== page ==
Since the Clark County School District (CCSD) educates 3 out of every 4 children and spends $3 out of every $4 on K-12 education in the Silver State, examining its budget provides a reliable estimate for the overall health of spending in Nevada. So how are we doing in this economic downturn?
Since the massive 2003 tax hikes began funding K-12 education in 2004, CCSD's total budget has increased 9.2 percent per-pupil, operating budget 9.8 percent and salaries and benefits for employees 12.1 percent. From the end of one recession to the end of another, CCSD has more money per-pupil, even after adjusting for inflation. Hardly tough sledding and we suspect the same story is true for most of the other school districts in Nevada.
So even with the "massive budget cuts" K-12 education has seen in the last two years, per pupil spending is still higher today than it was from 2000-01 through 2005-06 school years.
But as you've heard from media reports and pundits (almost daily) for the last two years is that education has been "cut to the bone."
Since the recession began at the end of 2007, CCSD's per-pupil spending from the general operating fund (yes, even adjusted for inflation to 2010 dollars) has declined by a "massive" 1.01 percent.
Yup, 1 percent budget reduction - right down to the bone.
But as I've stated numerous times, the operating budget ($6,900 per-pupil) isn't the total budget ($11,900 per-pupil). CCSD's total budget per-pupil has declined by an "impressive" 3.3 percent.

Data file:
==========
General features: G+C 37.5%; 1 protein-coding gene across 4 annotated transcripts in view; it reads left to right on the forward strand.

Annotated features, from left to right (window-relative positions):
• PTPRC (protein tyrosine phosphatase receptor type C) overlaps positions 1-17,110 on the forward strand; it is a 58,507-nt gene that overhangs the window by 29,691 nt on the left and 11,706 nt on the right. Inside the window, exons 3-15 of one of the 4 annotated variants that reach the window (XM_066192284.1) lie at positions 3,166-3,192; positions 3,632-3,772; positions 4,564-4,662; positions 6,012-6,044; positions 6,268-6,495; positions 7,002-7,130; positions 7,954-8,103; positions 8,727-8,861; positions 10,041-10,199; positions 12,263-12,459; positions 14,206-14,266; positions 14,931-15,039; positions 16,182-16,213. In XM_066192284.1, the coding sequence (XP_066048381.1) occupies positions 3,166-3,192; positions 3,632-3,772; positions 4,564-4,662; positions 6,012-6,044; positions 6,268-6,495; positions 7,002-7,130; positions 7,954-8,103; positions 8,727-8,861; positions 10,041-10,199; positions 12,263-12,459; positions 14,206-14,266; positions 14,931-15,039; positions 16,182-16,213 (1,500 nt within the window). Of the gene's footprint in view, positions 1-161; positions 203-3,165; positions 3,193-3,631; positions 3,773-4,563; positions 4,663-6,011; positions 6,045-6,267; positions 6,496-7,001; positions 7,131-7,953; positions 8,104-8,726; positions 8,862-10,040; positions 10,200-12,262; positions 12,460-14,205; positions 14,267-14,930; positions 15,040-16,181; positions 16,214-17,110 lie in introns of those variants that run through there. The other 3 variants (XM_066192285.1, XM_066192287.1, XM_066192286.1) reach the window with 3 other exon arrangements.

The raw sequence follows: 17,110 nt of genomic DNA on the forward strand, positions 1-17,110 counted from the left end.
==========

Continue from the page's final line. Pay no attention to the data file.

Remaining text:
So are the children really suffering with a 1 percent decline in the operating budget and a 3.3 percent decline in the total budget? Hardly, it's the policymakers and bureaucrats that are "suffering" because they have to make adult decisions on how to use scarce resources more effectively.
"Staffing hurt by budget cuts" writes the Las Vegas Sun. Yes, that is true, in part. But when you take a close look at taxdollars devoted to salaries and benefits for K-12 education in Nevada you'll notice that salary and benefits outstrips inflation and student enrollment growth combined - even within the last couple of years.
2004 was the first full school year in which the 2003 tax increases (largest in state history) were available to fund education (also the first year available in detail from the Clark County School Districts detailed budgets). Since 2004, CCSD's general operating fund (what they consider the day to day operating budget for the school district) increased by 9.8 percent.
Salary and Benefits for CCSD employees grew by 12.1 percent - more than the operating budget and total budget.
This isn't surprising. After all, in 1955 the Clark County School District employed 1 person for every 20 students; today they employ one person for every 8.6 students. We have more employees in education earning far larger salaries and benefits, but is this investment producing the results we need?
Maybe it is time we start thinking about the outcomes for children rather than how many jobs K-12 education can provide for adults?
FYI, if you think 2004 is an arbitrary figure to select, that date is higher than 2000, 2001, 2002 and 2003 with 2000 being the low point in the last decade. And if you are worried about the recent budget cuts, these increases are AFTER the budget cuts. In fact, per-pupil spending devoted to salary and benefits hasn't gone down...AT ALL since the recession started.